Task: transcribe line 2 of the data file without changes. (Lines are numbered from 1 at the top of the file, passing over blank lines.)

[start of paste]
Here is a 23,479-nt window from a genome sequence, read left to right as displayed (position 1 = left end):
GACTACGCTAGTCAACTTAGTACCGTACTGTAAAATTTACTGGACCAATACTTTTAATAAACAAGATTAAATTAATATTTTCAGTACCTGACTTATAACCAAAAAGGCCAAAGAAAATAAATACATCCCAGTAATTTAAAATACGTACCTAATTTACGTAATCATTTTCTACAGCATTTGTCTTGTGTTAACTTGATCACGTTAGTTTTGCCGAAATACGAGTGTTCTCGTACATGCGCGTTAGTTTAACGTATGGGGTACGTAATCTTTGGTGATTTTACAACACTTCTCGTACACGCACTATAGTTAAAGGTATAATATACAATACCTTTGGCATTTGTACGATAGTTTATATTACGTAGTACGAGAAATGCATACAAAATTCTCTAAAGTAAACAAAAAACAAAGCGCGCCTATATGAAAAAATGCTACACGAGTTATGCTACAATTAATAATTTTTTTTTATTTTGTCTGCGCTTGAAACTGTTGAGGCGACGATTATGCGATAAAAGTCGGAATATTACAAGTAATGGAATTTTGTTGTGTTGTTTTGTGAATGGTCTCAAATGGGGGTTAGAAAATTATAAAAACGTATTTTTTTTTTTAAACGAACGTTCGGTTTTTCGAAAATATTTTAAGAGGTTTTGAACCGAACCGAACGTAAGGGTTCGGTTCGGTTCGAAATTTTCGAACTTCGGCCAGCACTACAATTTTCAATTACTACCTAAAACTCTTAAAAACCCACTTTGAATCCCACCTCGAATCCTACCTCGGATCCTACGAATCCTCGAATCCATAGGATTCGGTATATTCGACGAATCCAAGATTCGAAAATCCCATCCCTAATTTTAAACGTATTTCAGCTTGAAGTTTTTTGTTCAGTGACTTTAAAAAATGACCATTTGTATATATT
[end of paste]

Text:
GACTACGCTAGTCAACTTAGTACCGTACTGTAAAATTTACTGGACCAATACTTTTAATAAACAAGATTAAATTAATATTTTCAGTACCTGACTTATAACCAAAAAGGCCAAAGAAAATAAATACATCCCAGTAATTTAAAATACGTACCTAATTTACGTAATCATTTTCTACAGCATTTGTCTTGTGTTAACTTGATCACGTTAGTTTTGCCGAAATACGAGTGTTCTCGTACATGCGCGTTAGTTTAACGTATGGGGTACGTAATCTTTGGTGATTTTACAACACTTCTCGTACACGCACTATAGTTAAAGGTATAATATACAATACCTTTGGCATTTGTACGATAGTTTATATTACGTAGTACGAGAAATGCATACAAAATTCTCTAAAGTAAACAAAAAACAAAGCGCGCCTATATGAAAAAATGCTACACGAGTTATGCTACAATTAATAATTTTTTTTTATTTTGTCTGCGCTTGAAACTGTTGAGGCGACGATTATGCGATAAAAGTCGGAATATTACAAGTAATGGAATTTTGTTGTGTTGTTTTGTGAATGGTCTCAAATGGGGGTTAGAAAATTATAAAAACGTATTTTTTTTTTTAAACGAACGTTCGGTTTTTCGAAAATATTTTAAGAGGTTTTGAACCGAACCGAACGTAAGGGTTCGGTTCGGTTCGAAATTTTCGAACTTCGGCCAGCACTACAATTTTCAATTACTACCTAAAACTCTTAAAAACCCACTTTGAATCCCACCTCGAATCCTACCTCGGATCCTACGAATCCTCGAATCCATAGGATTCGGTATATTCGACGAATCCAAGATTCGAAAATCCCATCCCTAATTTTAAACGTATTTCAGCTTGAAGTTTTTTGTTCAGTGACTTTAAAAAATGACCATTTGTATATATT